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Subject: statdx2 - linux rpc.statd revisited
From: ron1n - (shellcodeHOTMAIL.COM)
Date: Wed Oct 11 2000 - 08:36:16 CDT
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I know this is getting old and boring now, but a lot of bugtraq readers
have sent me reports of problems experienced when auditing their systems,
and others have asked questions regarding the code's usage. Because of the
number of these emails, I decided to take down statdx from its dusty shelf
and remold it into something that will give more bang for the buck.
You know the drill -- use only in an ethical manner, don't destroy valuable
information, even domains five levels deep at the bottom of the global
interest hierarchy don't need a tagged HTML facelift, etc.
Attached is statdx2.tar.gz. It contains the following two files:
* gdb.txt - how to get addresses with gdb (requested often)
* statdx2.c - the exploit itself (bug fixes, new stuff)
In another instance of keyboard diarrhea, here's the new introduction:
*** statdx2 (the successor of statdx)
*** Linux rpc.statd remote root exploit
*** by ron1n <shellcodehotmail.com>
*** October 10, 2000
*** $ ./statdx2 -h
*** This version supersedes my original release. The reason I chose to
*** resurrect this stale exploit is so the new incarnation would contain
*** many improvements over the first version.
*** There are major changes in the algorithm used in the exploit buffer
*** construction. The format string now uses "%hn" to eradicate several
*** rare but possible problems. I didn't know about the "$" trick when I
*** wrote statdx. Even though it seems to be the new trend, I decided to
*** ignore it for this particular exploit. An additional payload has been
*** added to allow remote execution of arbitrary commands. This should help
*** when the port-binding code can't be used.
*** There is now primitive brute forcing code which slightly increases
*** your chances of a successful exploitation against any vulnerable i386
*** distribution of Linux. In order to implement this, the attack strategy
*** had to be altered. A progressive brute force climb down the stack to
*** hit the correct address of the saved return address will cause problems
*** when the saved frame pointer is overwritten. Instead, an overwrite of
*** the saved frame pointer is used to cause redirection in the parent
*** epilog code (see phrack-55). This is much safer to use for brute
*** forcing and has the side benefit of being an alternative avenue of
*** attack when the usual target address contains a null byte. The null
*** byte truncation problem still exists when brute forcing though, so
*** use common sense.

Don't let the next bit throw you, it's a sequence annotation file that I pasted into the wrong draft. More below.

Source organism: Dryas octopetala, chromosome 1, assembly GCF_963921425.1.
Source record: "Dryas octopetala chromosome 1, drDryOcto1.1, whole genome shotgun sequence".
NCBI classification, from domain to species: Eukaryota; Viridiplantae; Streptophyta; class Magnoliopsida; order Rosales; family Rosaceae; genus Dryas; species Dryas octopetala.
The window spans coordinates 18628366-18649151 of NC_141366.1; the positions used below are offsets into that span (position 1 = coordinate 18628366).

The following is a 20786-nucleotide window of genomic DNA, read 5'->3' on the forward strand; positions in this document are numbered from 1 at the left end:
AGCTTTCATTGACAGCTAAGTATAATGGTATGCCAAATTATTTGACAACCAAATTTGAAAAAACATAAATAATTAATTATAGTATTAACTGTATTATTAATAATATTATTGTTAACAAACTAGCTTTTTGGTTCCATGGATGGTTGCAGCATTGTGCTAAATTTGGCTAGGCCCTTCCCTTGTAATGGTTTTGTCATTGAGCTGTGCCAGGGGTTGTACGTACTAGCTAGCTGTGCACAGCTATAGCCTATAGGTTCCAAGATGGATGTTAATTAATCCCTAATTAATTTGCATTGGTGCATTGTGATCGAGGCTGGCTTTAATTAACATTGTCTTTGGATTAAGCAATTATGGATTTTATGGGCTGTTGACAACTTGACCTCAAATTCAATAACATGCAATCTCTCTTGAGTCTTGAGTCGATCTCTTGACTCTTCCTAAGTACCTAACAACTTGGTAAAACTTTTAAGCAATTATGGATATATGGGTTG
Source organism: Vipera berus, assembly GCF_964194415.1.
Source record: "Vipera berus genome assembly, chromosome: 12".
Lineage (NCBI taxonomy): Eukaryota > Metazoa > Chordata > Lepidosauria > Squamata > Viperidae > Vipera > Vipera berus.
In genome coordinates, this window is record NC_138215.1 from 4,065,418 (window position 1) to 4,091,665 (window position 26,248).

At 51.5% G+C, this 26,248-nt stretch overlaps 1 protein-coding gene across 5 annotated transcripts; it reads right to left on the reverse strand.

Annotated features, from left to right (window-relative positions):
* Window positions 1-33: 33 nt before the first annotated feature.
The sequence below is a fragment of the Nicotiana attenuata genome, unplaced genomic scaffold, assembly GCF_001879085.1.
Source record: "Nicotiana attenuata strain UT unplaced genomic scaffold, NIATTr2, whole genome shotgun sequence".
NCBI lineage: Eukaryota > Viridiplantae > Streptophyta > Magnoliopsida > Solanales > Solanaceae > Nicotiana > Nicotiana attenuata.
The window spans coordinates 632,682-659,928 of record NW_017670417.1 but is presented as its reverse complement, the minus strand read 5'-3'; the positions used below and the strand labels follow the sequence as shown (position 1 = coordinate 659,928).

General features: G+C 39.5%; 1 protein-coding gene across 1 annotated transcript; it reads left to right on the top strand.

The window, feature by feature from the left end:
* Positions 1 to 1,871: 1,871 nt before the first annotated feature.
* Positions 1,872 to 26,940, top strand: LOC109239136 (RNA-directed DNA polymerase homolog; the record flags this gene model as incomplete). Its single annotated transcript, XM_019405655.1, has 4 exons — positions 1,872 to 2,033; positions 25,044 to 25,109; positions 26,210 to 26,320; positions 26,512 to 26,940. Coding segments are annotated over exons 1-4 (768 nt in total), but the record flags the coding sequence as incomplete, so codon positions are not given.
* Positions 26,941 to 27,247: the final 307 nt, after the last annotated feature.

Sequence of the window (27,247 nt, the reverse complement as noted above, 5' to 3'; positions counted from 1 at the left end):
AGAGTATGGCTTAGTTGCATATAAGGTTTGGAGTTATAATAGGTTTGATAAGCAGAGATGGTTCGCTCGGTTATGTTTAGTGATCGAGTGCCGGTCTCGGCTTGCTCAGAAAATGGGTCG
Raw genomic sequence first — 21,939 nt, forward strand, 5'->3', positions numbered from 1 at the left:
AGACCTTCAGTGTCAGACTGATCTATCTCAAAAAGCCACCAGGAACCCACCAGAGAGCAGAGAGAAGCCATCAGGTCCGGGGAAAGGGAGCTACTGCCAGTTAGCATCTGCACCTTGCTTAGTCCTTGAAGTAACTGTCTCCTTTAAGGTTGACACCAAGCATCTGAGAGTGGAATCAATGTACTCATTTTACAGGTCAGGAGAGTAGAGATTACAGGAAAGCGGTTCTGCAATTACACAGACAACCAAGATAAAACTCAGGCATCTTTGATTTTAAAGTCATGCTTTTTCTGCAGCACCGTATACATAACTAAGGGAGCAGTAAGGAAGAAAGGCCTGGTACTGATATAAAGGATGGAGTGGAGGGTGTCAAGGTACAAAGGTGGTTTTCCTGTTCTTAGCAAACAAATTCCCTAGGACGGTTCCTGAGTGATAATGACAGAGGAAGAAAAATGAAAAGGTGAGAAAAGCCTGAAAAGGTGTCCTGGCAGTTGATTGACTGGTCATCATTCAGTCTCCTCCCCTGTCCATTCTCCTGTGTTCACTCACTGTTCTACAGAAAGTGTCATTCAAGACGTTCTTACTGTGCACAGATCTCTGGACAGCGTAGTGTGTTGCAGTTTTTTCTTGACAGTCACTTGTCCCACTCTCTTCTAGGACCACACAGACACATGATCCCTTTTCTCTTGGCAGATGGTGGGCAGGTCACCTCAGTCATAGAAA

*** The information below is based on numerous questions I receive.
*** common reasons for failure
*** o Confusing statd with rstatd.
*** o Attacking an architecture that isn't i386.
*** o Attacking an operating system that isn't Linux.
*** o Attacking a different distribution of Linux with the
*** default Redhat exploitation variables.
*** o Attacking a system whose statd has crashed because of
*** previous exploitation attempts, successful or not.
*** The portmapper will still advertise statd even though
*** it will remain dead until restarted.
*** o Attacking a patched system or a system with stack
*** protection. Stack protection will defeat this exploit.
*** I have seen a way to deliver the shellcode elsewhere
*** using a different procedure call, but I am not going
*** to steal that idea.
*** important notes
*** o The attack may be logged in syslog target locations.
*** o Statd is a standalone service; be careful. Brute
*** forcing can be fatal. In fact, it's highly probable
*** that it will be fatal. The brute force mode exists
*** only to introduce a behavior-based form of blind
*** debugging with crashes mapping stack frames. This is
*** very difficult to do and it requires patience, but
*** it can be done.
*** o The nature of the vulnerability provides no means
*** to examine the stack remotely, afaik. If anyone
*** wants to drop me a free clue about this, email me.
*** dotslash examples
*** # default Redhat attack
*** $./statdx2 -d0 target
*** # default Redhat attack; new payload
*** $./statdx2 -d0 -c "touch /blah" target
*** # saved ebp overwrite (used automatically when desirable)
*** $./statdx2 -a 0xbffff2fc -f target
*** # brute force mode -- 50 iterations (-f option implied)
*** $./statdx2 -a 0xbffff004 -n 50 -s 20 target
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- application/x-tar attachment: statdx2.tar.gz